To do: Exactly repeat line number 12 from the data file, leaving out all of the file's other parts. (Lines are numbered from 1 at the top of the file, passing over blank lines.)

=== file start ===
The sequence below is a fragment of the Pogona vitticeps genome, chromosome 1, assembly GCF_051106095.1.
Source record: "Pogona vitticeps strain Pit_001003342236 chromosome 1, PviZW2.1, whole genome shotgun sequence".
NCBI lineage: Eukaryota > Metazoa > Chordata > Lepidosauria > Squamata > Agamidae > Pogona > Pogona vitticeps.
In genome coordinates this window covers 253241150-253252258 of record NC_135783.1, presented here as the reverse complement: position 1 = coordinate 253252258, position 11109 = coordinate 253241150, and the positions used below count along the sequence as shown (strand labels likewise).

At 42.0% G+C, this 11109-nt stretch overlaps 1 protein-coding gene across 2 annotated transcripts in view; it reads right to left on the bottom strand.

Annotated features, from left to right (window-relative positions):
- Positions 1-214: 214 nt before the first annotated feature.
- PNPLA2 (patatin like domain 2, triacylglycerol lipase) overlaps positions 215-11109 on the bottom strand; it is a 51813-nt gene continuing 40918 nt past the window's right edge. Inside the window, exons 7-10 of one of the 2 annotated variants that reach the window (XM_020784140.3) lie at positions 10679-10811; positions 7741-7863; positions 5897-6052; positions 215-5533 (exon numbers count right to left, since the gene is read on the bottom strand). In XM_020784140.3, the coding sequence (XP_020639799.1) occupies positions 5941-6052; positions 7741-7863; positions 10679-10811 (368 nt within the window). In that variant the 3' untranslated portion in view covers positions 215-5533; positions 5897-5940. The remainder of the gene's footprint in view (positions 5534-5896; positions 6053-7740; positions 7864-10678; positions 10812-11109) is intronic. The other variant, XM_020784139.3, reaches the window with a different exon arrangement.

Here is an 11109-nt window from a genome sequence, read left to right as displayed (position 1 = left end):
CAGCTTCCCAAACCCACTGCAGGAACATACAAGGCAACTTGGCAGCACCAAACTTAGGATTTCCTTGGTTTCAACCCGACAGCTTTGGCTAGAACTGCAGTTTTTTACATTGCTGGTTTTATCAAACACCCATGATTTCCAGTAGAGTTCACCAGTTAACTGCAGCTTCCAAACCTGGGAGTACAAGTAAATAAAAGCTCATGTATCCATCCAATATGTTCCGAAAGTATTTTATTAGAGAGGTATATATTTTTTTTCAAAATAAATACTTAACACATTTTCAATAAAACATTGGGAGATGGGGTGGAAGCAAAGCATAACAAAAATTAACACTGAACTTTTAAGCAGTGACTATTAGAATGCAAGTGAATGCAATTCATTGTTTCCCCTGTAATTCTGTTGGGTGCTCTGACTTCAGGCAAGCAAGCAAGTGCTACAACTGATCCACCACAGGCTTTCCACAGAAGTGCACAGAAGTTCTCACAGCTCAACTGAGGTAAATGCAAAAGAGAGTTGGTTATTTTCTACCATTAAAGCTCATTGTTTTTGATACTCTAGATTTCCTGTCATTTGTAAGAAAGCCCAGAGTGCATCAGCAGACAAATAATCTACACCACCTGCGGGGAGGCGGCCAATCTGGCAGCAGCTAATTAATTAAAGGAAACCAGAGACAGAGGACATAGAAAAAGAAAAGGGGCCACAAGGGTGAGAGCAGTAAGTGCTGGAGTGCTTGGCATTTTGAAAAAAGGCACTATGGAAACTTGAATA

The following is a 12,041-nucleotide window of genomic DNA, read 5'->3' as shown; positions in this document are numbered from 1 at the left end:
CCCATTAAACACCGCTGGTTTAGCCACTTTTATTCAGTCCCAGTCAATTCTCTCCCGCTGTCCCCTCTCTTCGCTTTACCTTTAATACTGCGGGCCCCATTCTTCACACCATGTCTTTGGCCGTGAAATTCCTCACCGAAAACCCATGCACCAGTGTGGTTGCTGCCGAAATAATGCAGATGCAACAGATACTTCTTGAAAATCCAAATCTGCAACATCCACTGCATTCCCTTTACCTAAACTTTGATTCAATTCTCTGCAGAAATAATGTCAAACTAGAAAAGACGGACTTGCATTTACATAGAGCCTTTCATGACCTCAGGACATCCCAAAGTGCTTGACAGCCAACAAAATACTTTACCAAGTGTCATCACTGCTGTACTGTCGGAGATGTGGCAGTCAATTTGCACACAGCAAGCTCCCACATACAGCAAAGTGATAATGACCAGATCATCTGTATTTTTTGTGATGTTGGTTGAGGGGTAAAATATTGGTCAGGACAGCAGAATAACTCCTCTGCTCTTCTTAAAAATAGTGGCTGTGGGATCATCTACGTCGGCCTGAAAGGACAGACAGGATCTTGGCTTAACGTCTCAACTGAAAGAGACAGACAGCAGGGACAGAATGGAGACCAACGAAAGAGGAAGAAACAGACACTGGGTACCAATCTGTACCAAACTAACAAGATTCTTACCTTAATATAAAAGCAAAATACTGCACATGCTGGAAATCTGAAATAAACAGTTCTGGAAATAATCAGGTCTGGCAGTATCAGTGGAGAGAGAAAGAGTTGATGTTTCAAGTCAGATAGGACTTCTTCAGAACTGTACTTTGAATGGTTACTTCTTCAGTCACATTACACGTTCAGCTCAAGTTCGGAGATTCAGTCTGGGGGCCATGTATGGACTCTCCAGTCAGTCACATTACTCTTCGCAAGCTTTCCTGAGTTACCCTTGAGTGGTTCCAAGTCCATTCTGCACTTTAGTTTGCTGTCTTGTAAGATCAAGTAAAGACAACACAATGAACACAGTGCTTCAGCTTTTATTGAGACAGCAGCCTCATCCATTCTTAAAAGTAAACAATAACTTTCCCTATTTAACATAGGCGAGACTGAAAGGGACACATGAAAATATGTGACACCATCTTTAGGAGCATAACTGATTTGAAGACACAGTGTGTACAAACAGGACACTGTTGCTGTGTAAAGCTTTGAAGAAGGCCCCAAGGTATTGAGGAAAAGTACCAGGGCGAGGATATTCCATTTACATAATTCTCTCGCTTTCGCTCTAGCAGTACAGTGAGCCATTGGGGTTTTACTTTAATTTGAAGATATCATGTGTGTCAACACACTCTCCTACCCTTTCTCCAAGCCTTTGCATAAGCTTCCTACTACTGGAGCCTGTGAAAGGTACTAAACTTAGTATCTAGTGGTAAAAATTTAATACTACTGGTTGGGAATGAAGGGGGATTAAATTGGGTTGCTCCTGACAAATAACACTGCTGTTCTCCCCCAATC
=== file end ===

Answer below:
CCCATTAAACACCGCTGGTTTAGCCACTTTTATTCAGTCCCAGTCAATTCTCTCCCGCTGTCCCCTCTCTTCGCTTTACCTTTAATACTGCGGGCCCCATTCTTCACACCATGTCTTTGGCCGTGAAATTCCTCACCGAAAACCCATGCACCAGTGTGGTTGCTGCCGAAATAATGCAGATGCAACAGATACTTCTTGAAAATCCAAATCTGCAACATCCACTGCATTCCCTTTACCTAAACTTTGATTCAATTCTCTGCAGAAATAATGTCAAACTAGAAAAGACGGACTTGCATTTACATAGAGCCTTTCATGACCTCAGGACATCCCAAAGTGCTTGACAGCCAACAAAATACTTTACCAAGTGTCATCACTGCTGTACTGTCGGAGATGTGGCAGTCAATTTGCACACAGCAAGCTCCCACATACAGCAAAGTGATAATGACCAGATCATCTGTATTTTTTGTGATGTTGGTTGAGGGGTAAAATATTGGTCAGGACAGCAGAATAACTCCTCTGCTCTTCTTAAAAATAGTGGCTGTGGGATCATCTACGTCGGCCTGAAAGGACAGACAGGATCTTGGCTTAACGTCTCAACTGAAAGAGACAGACAGCAGGGACAGAATGGAGACCAACGAAAGAGGAAGAAACAGACACTGGGTACCAATCTGTACCAAACTAACAAGATTCTTACCTTAATATAAAAGCAAAATACTGCACATGCTGGAAATCTGAAATAAACAGTTCTGGAAATAATCAGGTCTGGCAGTATCAGTGGAGAGAGAAAGAGTTGATGTTTCAAGTCAGATAGGACTTCTTCAGAACTGTACTTTGAATGGTTACTTCTTCAGTCACATTACACGTTCAGCTCAAGTTCGGAGATTCAGTCTGGGGGCCATGTATGGACTCTCCAGTCAGTCACATTACTCTTCGCAAGCTTTCCTGAGTTACCCTTGAGTGGTTCCAAGTCCATTCTGCACTTTAGTTTGCTGTCTTGTAAGATCAAGTAAAGACAACACAATGAACACAGTGCTTCAGCTTTTATTGAGACAGCAGCCTCATCCATTCTTAAAAGTAAACAATAACTTTCCCTATTTAACATAGGCGAGACTGAAAGGGACACATGAAAATATGTGACACCATCTTTAGGAGCATAACTGATTTGAAGACACAGTGTGTACAAACAGGACACTGTTGCTGTGTAAAGCTTTGAAGAAGGCCCCAAGGTATTGAGGAAAAGTACCAGGGCGAGGATATTCCATTTACATAATTCTCTCGCTTTCGCTCTAGCAGTACAGTGAGCCATTGGGGTTTTACTTTAATTTGAAGATATCATGTGTGTCAACACACTCTCCTACCCTTTCTCCAAGCCTTTGCATAAGCTTCCTACTACTGGAGCCTGTGAAAGGTACTAAACTTAGTATCTAGTGGTAAAAATTTAATACTACTGGTTGGGAATGAAGGGGGATTAAATTGGGTTGCTCCTGACAAATAACACTGCTGTTCTCCCCCAATC